UN officials alarmed by effect of systematic violence on civilians in Syria
|Publisher||UN News Service|
|Publication Date||18 January 2013|
|Cite as||UN News Service, UN officials alarmed by effect of systematic violence on civilians in Syria, 18 January 2013, available at: http://www.refworld.org/docid/50ffe4fa2.html [accessed 23 October 2014]|
|Disclaimer||This is not a UNHCR publication. UNHCR is not responsible for, nor does it necessarily endorse, its content. Any views expressed are solely those of the author or publisher and do not necessarily reflect those of UNHCR, the United Nations or its Member States.|
Two senior United Nations officials today stressed that the continued indiscriminate violence in Syria is worsening the human rights and humanitarian situations faced by civilians as it becomes increasingly difficult for international relief organizations to reach them.
Under-Secretary-General for Humanitarian Affairs and Emergency Relief Coordinator Valerie Amos said she was particularly concerned by the "vicious indiscriminate nature of the violence that is taking place and the increasing levels of sexual violence, which is affecting many women."
Harsh winter conditions are also adversely affecting thousands of people who are living in tents without access to food, medical equipment or services, she told reporters at UN Headquarters in New York.
According to UN estimates, there are 4 million people in the country in need assistance, half of whom have been displaced internally. In addition, there are 650,000 displaced people displaced in neighbouring countries, in North Africa and in Europe.
Ms. Amos, who briefed the Security Council in a closed-door session on the humanitarian situation in Syria, noted that one of the major challenges for UN agencies has been obtaining access to those who are most in need.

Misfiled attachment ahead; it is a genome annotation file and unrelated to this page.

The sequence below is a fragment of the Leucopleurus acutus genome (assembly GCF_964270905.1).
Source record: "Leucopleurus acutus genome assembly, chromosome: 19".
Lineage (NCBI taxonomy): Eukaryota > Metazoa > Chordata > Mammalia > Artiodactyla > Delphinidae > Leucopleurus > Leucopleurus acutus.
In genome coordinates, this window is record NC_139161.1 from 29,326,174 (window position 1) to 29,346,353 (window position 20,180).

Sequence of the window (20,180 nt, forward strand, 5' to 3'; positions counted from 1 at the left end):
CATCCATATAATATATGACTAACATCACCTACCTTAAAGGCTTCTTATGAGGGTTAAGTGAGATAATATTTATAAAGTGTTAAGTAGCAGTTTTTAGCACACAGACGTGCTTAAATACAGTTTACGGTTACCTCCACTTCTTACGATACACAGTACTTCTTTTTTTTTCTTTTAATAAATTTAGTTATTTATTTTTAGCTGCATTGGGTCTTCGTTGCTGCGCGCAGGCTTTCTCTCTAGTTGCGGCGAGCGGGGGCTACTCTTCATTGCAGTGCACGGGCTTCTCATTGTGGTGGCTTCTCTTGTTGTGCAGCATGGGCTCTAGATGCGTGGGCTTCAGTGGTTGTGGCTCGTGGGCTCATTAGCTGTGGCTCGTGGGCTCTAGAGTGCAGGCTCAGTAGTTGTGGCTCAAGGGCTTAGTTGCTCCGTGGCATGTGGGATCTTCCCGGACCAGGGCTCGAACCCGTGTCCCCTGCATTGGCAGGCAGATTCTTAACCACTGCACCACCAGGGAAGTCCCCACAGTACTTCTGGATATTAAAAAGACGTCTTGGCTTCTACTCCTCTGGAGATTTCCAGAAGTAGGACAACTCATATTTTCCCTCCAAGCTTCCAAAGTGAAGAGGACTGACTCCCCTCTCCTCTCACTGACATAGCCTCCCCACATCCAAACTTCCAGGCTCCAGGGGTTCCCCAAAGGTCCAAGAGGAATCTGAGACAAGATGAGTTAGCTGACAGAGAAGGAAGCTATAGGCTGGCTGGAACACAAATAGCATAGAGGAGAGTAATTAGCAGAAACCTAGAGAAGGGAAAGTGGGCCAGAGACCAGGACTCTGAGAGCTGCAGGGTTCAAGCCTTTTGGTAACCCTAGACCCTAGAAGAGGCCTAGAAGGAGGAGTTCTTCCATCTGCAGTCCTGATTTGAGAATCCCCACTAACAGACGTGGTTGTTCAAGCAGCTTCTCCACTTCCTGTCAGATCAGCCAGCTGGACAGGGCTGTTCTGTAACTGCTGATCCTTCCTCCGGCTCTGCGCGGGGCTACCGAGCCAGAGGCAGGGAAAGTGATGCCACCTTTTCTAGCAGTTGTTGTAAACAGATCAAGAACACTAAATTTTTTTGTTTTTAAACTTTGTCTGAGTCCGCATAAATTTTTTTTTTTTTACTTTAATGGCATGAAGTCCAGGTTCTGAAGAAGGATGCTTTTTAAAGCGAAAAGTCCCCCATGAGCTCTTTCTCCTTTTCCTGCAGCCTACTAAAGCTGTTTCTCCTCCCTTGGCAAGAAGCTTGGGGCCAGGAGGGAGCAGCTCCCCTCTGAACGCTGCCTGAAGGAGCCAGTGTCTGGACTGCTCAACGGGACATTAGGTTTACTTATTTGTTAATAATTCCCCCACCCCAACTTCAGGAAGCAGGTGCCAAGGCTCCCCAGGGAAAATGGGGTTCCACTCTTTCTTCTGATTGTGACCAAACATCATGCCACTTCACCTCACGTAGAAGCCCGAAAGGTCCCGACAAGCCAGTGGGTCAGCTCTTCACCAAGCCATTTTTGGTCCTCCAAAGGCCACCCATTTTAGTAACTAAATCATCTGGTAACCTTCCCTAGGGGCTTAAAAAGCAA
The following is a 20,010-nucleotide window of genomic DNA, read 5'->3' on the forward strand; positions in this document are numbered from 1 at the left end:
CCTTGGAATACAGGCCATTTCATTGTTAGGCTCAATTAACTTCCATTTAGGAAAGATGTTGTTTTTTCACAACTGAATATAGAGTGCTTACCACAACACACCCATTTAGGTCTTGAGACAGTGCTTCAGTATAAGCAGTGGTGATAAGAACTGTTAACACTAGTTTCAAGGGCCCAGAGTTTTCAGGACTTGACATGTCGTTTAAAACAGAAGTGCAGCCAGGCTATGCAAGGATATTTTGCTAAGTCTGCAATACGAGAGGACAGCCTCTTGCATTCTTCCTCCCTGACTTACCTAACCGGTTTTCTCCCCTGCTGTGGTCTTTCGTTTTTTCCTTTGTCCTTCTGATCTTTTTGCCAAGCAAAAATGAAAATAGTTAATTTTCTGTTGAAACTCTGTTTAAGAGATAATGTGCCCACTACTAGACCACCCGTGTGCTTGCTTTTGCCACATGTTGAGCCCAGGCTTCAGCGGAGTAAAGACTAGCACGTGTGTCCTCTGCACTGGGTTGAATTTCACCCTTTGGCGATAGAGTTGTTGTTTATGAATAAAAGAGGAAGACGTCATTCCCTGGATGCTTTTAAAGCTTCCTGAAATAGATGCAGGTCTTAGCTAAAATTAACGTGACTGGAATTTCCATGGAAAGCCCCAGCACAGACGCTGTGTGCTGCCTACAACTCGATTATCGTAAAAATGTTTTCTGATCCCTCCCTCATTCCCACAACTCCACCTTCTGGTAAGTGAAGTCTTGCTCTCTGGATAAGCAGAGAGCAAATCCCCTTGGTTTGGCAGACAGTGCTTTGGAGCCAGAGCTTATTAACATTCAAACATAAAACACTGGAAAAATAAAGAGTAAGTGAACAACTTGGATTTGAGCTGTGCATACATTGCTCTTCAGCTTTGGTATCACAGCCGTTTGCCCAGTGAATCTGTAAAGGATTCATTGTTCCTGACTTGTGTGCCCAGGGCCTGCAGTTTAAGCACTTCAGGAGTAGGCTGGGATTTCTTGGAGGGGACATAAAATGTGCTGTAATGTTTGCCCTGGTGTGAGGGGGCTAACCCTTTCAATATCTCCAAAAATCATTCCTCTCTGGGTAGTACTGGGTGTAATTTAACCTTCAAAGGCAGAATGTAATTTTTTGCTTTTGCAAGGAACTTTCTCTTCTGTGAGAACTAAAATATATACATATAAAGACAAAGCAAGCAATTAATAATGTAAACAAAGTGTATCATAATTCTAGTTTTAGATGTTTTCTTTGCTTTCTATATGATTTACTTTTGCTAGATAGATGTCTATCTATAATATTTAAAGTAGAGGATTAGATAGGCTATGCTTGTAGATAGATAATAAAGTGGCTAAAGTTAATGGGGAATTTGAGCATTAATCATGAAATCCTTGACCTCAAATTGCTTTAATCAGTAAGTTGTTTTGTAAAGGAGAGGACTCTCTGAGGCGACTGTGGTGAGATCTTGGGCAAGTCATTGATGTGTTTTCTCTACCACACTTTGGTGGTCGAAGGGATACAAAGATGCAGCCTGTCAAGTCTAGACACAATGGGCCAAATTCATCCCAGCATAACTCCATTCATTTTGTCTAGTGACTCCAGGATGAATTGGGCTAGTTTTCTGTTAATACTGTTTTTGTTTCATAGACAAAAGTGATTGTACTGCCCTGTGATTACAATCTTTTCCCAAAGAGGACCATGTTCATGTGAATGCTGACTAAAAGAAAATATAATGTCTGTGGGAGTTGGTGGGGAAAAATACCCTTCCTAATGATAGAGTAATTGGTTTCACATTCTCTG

"Our response efforts continue to improve but I have briefed the Council that there are still millions of people we are not able to reach," she said, adding limited funding has also affected humanitarian operations.
The World Food Programme (WFP) for example, managed to reach 1.2 million people in December but had to cut the rations because of a lack of funds.
"We urgently need funds and we urgently need to increase our capacity which is why I've asked the Syrian authorities to think about a number of international organizations that can help us with that effort," she said.
During her briefing, Ms. Amos appealed to Council members with influence with the Syrian authorities as well as with the opposition to make it clear that UN humanitarian efforts are independent and impartial of any kind of political discussion.
"The situation on the ground is difficult, it's volatile. We will continue to engage with the opposition and the Government on access but I would like the Security Council members to also do the same," she said.
The UN High Commissioner for Human Rights, Navi Pillay, who also briefed the Council, said she was deeply concerned by the number of deaths, which have now reached at least 60,000, and the number of human rights violations committed by both Government and opposition forces.
"The figures speak for themselves. Sixty thousand is not a figure that should be treated lightly," Ms. Pillay told reporters. "Like victims who are suffering, I'm deeply concerned that there has been no concrete action to address the situation."
Ms. Pillay said the monthly death rate had also increased since she last briefed the Council in August 2011, from 1,000 to 5,000 deaths, and that the conflict had dramatically changed in nature since it began.
"At that time, it was State security forces acting against peaceful protestors," said Ms. Pillay, who has repeatedly urged the Council to refer the situation in Syria to the International Criminal Court (ICC) for investigation of war crimes and crimes against humanity.